Kimberley 16 - 19 Stem College

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About Kimberley 16 - 19 Stem College

Name Kimberley 16 - 19 Stem College
Ofsted Inspections
Principal Mr Tim Detheridge
Address Green Lane, Stewartby, Bedford, MK43 9LY
Phone Number 01234762890
Phase Academy
Type Free schools 16 to 19
Age Range 16-19
Religious Character None
Gender Mixed
Number of Pupils Unknown
Local Authority Bedford
Highlights from Latest Inspection

Information about this provider

Kimberley College is a small 16 to 19 academy specialising in science, technology, engineering and mathematics (STEM). The college is part of Wootton Academy Trust, a multi-academy trust.

Most students study at the Stewartby campus, Bedford. The remainder, who are on arts-based programmes, study at the trust's other campus, Wootton Upper School.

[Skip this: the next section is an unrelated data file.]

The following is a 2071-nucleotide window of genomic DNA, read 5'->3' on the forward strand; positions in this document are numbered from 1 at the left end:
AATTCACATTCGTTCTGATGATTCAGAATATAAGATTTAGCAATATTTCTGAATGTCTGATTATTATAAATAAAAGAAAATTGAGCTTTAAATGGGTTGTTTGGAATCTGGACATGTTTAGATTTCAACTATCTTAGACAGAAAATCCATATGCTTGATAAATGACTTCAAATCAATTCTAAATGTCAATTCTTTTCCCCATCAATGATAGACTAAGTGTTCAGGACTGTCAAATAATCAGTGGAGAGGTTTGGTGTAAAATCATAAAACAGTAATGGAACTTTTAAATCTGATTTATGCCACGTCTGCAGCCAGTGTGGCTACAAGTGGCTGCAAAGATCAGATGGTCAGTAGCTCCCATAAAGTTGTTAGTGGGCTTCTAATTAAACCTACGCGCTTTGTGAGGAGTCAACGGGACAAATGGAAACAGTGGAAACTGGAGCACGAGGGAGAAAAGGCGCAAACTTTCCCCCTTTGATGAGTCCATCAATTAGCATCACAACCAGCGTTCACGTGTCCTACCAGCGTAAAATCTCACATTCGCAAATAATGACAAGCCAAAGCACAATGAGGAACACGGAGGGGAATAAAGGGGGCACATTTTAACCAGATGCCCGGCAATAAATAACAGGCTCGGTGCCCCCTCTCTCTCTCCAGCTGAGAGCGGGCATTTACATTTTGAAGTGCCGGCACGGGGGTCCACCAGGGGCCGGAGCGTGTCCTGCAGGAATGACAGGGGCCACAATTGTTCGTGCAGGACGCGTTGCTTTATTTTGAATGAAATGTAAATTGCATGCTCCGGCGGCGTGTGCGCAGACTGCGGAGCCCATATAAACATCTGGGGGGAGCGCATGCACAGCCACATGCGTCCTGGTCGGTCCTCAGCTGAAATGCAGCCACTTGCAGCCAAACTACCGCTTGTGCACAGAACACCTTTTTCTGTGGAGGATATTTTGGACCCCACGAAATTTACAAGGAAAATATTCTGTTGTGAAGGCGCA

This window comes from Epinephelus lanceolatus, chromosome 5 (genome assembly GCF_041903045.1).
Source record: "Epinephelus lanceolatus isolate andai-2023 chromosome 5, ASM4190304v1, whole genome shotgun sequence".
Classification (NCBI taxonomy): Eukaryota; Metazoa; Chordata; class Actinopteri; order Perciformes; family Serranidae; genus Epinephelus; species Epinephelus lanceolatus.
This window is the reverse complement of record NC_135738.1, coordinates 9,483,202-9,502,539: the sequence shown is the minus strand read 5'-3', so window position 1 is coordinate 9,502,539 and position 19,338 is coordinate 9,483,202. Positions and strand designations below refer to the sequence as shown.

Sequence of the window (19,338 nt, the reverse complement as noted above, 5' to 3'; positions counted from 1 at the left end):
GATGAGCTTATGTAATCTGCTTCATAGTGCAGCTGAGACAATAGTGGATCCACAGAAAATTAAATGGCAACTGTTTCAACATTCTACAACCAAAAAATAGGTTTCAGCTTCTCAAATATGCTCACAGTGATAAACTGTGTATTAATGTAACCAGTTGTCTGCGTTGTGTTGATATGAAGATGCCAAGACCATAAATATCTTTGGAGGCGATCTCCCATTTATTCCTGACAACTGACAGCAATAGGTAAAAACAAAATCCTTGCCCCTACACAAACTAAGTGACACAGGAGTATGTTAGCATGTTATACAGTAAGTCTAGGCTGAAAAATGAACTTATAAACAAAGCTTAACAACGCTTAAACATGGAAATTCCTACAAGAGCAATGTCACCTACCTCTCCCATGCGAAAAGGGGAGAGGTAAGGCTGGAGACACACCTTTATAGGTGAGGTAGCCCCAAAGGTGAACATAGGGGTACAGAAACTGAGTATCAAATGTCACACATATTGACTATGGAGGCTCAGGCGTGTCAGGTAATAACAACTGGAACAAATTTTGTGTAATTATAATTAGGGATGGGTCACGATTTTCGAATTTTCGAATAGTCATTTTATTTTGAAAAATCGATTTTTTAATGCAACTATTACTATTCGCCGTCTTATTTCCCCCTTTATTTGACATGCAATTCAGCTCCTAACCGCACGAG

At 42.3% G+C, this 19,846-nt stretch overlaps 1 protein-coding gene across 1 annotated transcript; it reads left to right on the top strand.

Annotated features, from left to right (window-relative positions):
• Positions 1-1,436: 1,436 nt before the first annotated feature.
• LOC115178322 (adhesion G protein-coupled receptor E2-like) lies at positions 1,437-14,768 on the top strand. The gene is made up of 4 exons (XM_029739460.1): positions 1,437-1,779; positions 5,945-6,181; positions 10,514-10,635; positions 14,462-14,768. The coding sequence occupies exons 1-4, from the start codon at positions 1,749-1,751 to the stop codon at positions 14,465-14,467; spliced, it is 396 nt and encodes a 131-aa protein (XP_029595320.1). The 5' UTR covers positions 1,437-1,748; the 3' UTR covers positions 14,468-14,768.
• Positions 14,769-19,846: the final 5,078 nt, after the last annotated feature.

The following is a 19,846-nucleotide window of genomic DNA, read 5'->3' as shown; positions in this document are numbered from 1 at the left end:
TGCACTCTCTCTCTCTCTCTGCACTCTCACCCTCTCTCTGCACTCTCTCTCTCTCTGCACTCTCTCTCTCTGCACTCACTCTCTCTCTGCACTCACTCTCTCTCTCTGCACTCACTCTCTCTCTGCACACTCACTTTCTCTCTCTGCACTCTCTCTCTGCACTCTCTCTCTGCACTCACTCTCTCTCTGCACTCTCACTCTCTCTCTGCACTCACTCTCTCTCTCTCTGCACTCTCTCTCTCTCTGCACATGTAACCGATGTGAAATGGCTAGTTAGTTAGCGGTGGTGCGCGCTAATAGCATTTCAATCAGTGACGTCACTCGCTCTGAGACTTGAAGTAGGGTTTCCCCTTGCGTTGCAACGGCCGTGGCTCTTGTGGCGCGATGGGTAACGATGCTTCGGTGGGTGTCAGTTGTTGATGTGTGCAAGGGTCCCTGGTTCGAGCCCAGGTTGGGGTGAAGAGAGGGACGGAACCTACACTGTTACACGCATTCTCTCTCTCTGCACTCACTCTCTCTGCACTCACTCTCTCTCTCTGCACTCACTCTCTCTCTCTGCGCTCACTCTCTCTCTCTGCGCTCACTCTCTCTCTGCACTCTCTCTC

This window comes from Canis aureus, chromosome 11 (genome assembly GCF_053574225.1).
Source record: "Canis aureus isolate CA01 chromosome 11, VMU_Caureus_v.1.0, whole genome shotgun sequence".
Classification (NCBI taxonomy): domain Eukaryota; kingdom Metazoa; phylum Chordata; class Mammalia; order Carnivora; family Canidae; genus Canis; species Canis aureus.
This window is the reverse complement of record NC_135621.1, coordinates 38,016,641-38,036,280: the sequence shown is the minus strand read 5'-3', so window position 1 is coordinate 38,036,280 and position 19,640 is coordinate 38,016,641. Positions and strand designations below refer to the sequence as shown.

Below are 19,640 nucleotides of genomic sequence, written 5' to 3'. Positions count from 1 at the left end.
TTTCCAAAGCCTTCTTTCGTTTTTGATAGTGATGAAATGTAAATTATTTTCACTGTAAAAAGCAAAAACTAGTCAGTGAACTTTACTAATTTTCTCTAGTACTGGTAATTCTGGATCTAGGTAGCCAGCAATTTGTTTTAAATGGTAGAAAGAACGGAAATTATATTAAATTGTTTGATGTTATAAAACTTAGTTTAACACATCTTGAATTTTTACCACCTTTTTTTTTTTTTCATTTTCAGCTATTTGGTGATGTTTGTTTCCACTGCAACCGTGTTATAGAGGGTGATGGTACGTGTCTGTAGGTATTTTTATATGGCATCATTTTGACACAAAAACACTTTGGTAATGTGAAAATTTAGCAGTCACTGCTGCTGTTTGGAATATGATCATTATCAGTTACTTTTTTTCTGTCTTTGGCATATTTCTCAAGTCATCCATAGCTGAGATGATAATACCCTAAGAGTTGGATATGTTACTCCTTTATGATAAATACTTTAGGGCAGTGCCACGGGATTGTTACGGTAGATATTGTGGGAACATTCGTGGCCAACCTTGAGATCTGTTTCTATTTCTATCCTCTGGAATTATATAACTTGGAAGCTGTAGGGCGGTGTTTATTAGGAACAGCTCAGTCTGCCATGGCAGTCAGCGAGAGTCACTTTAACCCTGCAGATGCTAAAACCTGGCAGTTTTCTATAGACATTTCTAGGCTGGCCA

At the time of the inspection, there were 628 students, most of whom were aged 16 to 18 years old.

There was one student in receipt of high needs funding. All students study on level 3 programmes. Approximately two thirds of students study A-level programmes, with around a quarter that study a mix of A level and vocational p...rogrammes.

The remaining students study a vocational programme. Most students have achieved 9 to 4 grades in English and mathematics before starting college.

The college does not subcontract any provision.

What is it like to be a learner with this provider?

Students enjoy studying at Kimberley College. Students treat each other and staff with high levels of dignity and respect. Students appreciate the way that staff recognise their maturity.